Depression is a common and serious illness that negatively affects someone’s feelings, thoughts and actions. Depression affects an estimated one in 15 adults (6.7%) in any given year and one in six people (16.6%) will experience depression at some time in their life. Depression can strike at any time, but on average, first appears during the late teens to mid-20s and women are more likely than men to experience depression since studies show that one-third of women will experience a major depressive episode in their lifetime.
It is normal for feelings of sadness or grief to develop in response to difficult experiences for a person to endure, but being sad is not the same as having depression. The Diagnostic and statistical manual of mental disorders 5th Edition (DSM 5) from American psychiatric association explain depression when there is lowered mood (personal baseline) or loss of interest and pleasure in daily activities for more than two weeks. This goes far and start affecting social, occupational and educational functions negatively.
Depressed people may not only appear tearful, but also they may have significant weight change or change in appetite, become sleepy most of the time or agitated, fatigue, with negative feelings like being worthless, guilt, unable to concentrate with or without suicidal ideas.
Besides that depression is now being diagnosed and treated, it results from a course of life difficulties, which may start in childhood (child abuse) and underpins adult depression. Form of abuse experienced in childhood may be either physical, sexual, emotional or often, a combination. Researchers revealed specific changes in key regions in and around the brain parts controlling our behaviors and emotions (hippocampus), to support why young adults who were maltreated or neglected in childhood bear a long standing pain.
With respect to gender difference of 2:1 ration in women and men respectively, depression is found in almost all countries around the world, with a big toll on developing countries, Rwanda is included.
Focusing on and rehashing negative feelings, affected people are more likely to ruminate when they are depressed. However, rumination has been found to maintain depression and even make it worse. Studies show that women are more likely than men to develop depression from overwhelming repetitive stress at work, school, or home.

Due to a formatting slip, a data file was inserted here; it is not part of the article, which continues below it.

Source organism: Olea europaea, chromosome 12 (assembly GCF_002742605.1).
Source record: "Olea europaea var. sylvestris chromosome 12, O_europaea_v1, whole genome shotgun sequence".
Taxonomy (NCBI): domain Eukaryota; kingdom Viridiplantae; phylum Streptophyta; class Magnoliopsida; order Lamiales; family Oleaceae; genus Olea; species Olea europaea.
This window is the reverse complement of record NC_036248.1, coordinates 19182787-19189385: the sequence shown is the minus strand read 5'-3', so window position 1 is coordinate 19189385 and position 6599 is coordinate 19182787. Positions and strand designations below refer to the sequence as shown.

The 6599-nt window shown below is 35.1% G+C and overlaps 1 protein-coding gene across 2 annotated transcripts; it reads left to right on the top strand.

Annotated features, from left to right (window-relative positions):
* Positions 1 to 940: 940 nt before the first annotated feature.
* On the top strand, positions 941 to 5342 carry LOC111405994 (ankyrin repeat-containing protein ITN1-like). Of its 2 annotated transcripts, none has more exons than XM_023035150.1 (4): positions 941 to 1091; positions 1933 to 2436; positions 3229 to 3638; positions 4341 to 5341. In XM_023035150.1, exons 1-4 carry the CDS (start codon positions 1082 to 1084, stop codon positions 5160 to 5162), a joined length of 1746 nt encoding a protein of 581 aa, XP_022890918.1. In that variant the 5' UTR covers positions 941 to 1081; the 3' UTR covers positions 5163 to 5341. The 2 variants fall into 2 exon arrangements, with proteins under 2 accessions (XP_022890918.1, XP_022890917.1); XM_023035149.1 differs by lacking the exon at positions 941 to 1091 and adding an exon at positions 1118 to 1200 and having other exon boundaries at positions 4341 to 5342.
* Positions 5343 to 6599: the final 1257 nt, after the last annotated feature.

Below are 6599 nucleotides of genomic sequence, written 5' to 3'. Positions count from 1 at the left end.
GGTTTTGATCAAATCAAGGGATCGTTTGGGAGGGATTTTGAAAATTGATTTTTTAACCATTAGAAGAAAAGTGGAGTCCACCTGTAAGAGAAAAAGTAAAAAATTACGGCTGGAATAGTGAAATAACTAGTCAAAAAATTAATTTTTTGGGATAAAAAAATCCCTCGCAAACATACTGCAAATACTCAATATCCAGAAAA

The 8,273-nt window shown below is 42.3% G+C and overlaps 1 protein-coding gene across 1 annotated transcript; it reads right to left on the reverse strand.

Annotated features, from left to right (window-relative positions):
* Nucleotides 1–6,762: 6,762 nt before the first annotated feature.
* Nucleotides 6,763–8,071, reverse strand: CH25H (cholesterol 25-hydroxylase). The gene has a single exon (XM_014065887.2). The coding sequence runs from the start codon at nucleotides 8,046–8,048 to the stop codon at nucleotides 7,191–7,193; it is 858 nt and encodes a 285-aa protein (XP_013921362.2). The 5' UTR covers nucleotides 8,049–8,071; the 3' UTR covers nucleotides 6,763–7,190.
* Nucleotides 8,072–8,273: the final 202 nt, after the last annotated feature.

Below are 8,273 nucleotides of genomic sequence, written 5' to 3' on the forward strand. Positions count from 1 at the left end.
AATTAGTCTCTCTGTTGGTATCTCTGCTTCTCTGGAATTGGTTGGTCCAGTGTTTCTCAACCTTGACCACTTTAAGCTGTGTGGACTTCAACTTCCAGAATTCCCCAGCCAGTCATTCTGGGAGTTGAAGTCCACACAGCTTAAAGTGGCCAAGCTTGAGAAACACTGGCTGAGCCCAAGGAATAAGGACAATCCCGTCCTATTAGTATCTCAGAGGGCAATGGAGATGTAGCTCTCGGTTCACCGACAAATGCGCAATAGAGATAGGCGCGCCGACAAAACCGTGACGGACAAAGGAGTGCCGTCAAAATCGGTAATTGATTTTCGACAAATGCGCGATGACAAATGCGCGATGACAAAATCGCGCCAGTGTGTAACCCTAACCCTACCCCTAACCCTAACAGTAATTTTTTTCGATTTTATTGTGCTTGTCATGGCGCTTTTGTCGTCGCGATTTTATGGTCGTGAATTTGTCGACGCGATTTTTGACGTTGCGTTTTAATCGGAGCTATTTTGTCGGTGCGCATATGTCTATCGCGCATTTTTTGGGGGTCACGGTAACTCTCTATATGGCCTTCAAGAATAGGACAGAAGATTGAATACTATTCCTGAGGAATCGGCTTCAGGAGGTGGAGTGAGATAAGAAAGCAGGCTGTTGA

The input from social causes affecting menalso play a part in causing depression in women along with lifestyle choices, relationships, and coping skills. These may include: Marital or relationship problems; balancing the pressures of career and home life Family responsibilities such as caring for children, spouse, or aging parents, experiencing discrimination at home, work or not reaching important goals, losing or changing a job, retirement, Persistent money problems, Death of a loved one or other stressful life event that make to feel useless, helpless, alone, or profoundly sad and childhood abuse either sexually or discriminated.
The role of biological and hormonal causes of depression affect mostly women in premenstrual problems, hormonal fluctuations during the menstrual cycle which can cause the familiar symptoms of premenstrual syndrome (PMS), such as bloating, irritability, fatigue, and emotional reactivity. Pregnancy and infertility can contribute to depression, particularly in women already at high risk. Miscarriages and unwanted pregnancies do play a role in depression as postpartum periodwhich is not uncommon for new mothers to experience the “baby blues, it is a normal reaction that tends to subside within a few weeks. However, some women experience severe, lasting depression and this condition is called postpartum depression.
Perimenopause and menopause period may increase risk ofdepression and mostly if associated with health problems like chronic illness, injury, or disability as can crash dieting or quitting smoking.
What to do if you experience symptoms
With the fact that genetic and early environmental risk factors can produce long-term increase in the sensitivity of individuals to depressogenic life experiences, preventive behaviours are encouraged. Avoiding childhood emotional, physical, and sexual abuse and providing psychological support to all is recommended. For adults who risk depression from different factors discussed above, consulting a specialised centre to seek prior therapies is advised, but symptoms carriers are recommended to seek psychological help and may be profit from early diagnosis and treatment.
Since many Africans are prone to a stressful life, knowledge on its consequences may guide the break off from the depression course and cause.
The writer is a fifth year medical student, and young researcher at University of Rwanda